II. Example Connector Structure

Reference is now made to FIGS. 3 and 4 together, which disclose perspective views of the example connector structure 200 of FIG. 2. FIG. 3 is an exploded perspective view of the connector structure 200 and FIG. 4 is an assembled perspective view of the connector structure 200. As disclosed previously, the connector structure 200 includes a first plurality of conductive elements 202 and a second plurality of conductive elements 204 attached to the body 201. The connector structure 200 also includes a printed circuit board 206 that is sized and configured to be positioned within a first cavity 207 formed in the first portion 203 of the body 201 of the connector structure 200. The printed circuit board 206 includes a plurality of plated through holes 208 that correspond to the first plurality of conductive elements 202. When the connector structure 200 is operably assembled, each of the conductive elements 202 is received by a respective one of the plated through holes 208 such that an electrical connection between the conductive elements 202 and the plated through holes 208 is achieved. The printed circuit board 206 also includes electronic circuitry 210 and ground contacts 212.

As disclosed previously, the conductive elements 204 are configured in the example embodiment as pins that engage the corresponding plated through holes 112 of the printed circuit board 104. The conductive elements 202 and 204, together with their corresponding plated through holes 208 and 112, respectively, define a portion of a plurality of conductive pathways that electrically couple the jack 110, where a communications cable plug is received, to a host device within which the transceiver module 100 is received.

The connector structure 200 also includes electrical cores 214, 216, and 218. In one example embodiment, the connector structure 200 is configured to accommodate either eight electrical cores or twelve electrical cores. When the connector structure 200 includes only eight electrical cores, as shown in FIG. 4, the electrical cores 214 are positioned in the first cavity 207, and the electrical cores 216 are positioned in a second cavity 209 defined in the second portion 205, while the printed circuit board 206 is positioned on top of the electrical cores 214 such that the side of the printed circuit board 206 that includes the electronic circuitry 210 is facing up (the “eight-core position”). When the connector structure 200 includes twelve electrical cores, as shown in FIG. 3, the electrical cores 214 and the electrical cores 218 are positioned in the first cavity 207, and the electrical cores 216 are positioned in a second cavity 209, while the printed circuit board 206 is flipped over and positioned between the electrical cores 214 and the electrical cores 218 such that the electronic circuitry 210 is facing down (the “twelve-core position”).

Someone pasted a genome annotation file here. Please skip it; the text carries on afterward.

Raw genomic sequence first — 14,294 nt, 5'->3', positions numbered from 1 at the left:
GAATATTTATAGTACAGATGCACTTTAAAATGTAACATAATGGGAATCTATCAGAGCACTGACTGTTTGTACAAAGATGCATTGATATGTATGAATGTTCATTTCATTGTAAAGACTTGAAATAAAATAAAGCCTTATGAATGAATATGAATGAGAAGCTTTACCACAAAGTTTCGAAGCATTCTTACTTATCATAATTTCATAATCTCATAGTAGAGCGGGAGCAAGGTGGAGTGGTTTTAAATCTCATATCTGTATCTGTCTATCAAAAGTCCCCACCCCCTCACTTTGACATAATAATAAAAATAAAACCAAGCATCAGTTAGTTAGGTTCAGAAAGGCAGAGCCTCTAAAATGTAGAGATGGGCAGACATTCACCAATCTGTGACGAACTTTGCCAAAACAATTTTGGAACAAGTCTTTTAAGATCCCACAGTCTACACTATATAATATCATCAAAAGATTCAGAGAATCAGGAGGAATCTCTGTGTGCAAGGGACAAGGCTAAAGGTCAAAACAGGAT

The plated through holes 208 and the ground contacts 212 of the printed circuit board 206 are designed to accommodate the printed circuit board 206 being positioned in either the eight-core position or the twelve-core position. In particular, the plated through holes 208 extend through the printed circuit board 206. The ground contacts 212 also extend through the printed circuit board 206 such that the ground contacts 212 can be accessed on either side of the printed circuit board 206. The ability of the printed circuit board 206 to be positioned in either the eight-core position or the twelve-core position allows for more effective use of the space within the connector structure 200. Specifically, this multi-positioning ability of the printed circuit board 206 allows for the electrical cores 218 to be stacked above the electrical cores 214 in the connector structure 200 when the connector structure 200 includes twelve electrical cores.